Obesity Predicts Poorer Prognosis in Breast Cancer

Not only is obesity a major risk factor for breast cancer, it is also associated with poorer outcomes.

The reason for this relationship is unclear and was recently examined by Jennifer Litton and colleagues from the The University of Texas, Houston, TX (Journal of Clinical Oncology).

Specifically, these researchers studied the relationship between BMI and response to neoadjuvant chemotherapy (NC) in women with operable breast cancer. Neoadjuvant chemotherapy refers to drug treatment given to people with cancer prior to surgery in the hope of reducing the size of the cancer, thus making surgery easier and more likely to be successful.

From May 1990 to July 2004, 1,169 patients were diagnosed with invasive breast cancer at the M. D. Anderson Cancer Center and received NC before surgery. Patients were categorized as obese, overweight, or normal/underweight. Logistic regression was used to examine associations between BMI and pathologic complete response, defined as the complete absence of intact tumour cells in the resected specimen (a marker of good prognosis).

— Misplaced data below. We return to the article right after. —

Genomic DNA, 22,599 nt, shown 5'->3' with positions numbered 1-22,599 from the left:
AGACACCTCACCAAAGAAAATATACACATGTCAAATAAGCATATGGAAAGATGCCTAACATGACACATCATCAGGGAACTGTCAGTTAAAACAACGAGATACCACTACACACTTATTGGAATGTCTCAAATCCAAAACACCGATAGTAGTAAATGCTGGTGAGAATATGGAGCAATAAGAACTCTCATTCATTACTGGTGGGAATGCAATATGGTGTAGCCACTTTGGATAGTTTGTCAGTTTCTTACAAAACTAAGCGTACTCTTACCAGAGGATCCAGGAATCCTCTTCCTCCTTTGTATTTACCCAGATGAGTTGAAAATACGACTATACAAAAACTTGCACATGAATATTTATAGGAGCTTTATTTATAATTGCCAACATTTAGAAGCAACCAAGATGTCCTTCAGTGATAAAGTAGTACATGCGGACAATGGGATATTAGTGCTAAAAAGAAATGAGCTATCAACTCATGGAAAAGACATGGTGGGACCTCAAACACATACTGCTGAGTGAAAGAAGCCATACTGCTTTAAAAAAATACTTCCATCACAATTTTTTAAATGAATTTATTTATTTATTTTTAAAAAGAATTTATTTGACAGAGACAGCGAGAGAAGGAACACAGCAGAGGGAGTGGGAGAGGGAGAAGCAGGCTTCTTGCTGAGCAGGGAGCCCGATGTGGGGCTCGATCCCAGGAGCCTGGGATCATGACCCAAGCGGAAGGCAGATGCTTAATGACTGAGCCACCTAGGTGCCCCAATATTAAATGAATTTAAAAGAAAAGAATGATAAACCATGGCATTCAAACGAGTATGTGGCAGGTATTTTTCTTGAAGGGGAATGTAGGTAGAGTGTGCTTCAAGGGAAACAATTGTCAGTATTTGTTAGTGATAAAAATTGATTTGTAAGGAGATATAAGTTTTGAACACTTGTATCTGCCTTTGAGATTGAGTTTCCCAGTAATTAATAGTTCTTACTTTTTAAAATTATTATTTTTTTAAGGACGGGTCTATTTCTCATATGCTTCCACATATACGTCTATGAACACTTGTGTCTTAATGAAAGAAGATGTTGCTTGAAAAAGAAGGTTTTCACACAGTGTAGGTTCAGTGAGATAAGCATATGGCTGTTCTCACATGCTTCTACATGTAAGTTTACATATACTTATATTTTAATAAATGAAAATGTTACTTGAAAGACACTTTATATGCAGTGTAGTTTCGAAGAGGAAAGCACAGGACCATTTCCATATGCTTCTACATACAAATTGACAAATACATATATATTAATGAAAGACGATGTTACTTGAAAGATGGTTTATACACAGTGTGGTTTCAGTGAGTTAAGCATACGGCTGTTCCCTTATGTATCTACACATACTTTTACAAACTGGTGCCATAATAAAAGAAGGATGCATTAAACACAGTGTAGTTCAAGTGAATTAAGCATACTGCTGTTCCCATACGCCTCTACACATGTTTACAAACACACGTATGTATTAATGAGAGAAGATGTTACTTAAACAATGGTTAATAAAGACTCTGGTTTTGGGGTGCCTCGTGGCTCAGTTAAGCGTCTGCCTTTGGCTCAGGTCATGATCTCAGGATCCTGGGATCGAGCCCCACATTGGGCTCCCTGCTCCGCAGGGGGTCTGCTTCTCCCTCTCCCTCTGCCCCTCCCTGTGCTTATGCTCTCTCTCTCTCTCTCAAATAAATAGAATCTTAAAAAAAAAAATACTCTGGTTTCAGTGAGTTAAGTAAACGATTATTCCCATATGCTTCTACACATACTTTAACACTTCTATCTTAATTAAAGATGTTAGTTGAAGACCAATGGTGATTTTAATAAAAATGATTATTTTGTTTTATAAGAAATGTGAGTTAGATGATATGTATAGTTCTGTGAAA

While 30% of patients were obese, 32% were overweight, and 38% were normal or underweight, overweight and obese patients were around 30 to 40% less likely to have a pathologic complete response.

Interestingly, obese patients were also more likely to have hormone-negative tumors, stage III tumors, and significantly worse overall survival at a median follow-up time of 4.1 years.

The authors conclude that obesity is not just a risk factor for breast cancer but also a risk factor for poorer response to neoadjuvant chemotherapy as well as worse overall survival. They suggests that greater attention should be focused on obesity management to optimize the care of breast cancer patients.

Remember, at least in surgical studies, weight loss is associated with a 60% reduction in cancer deaths.

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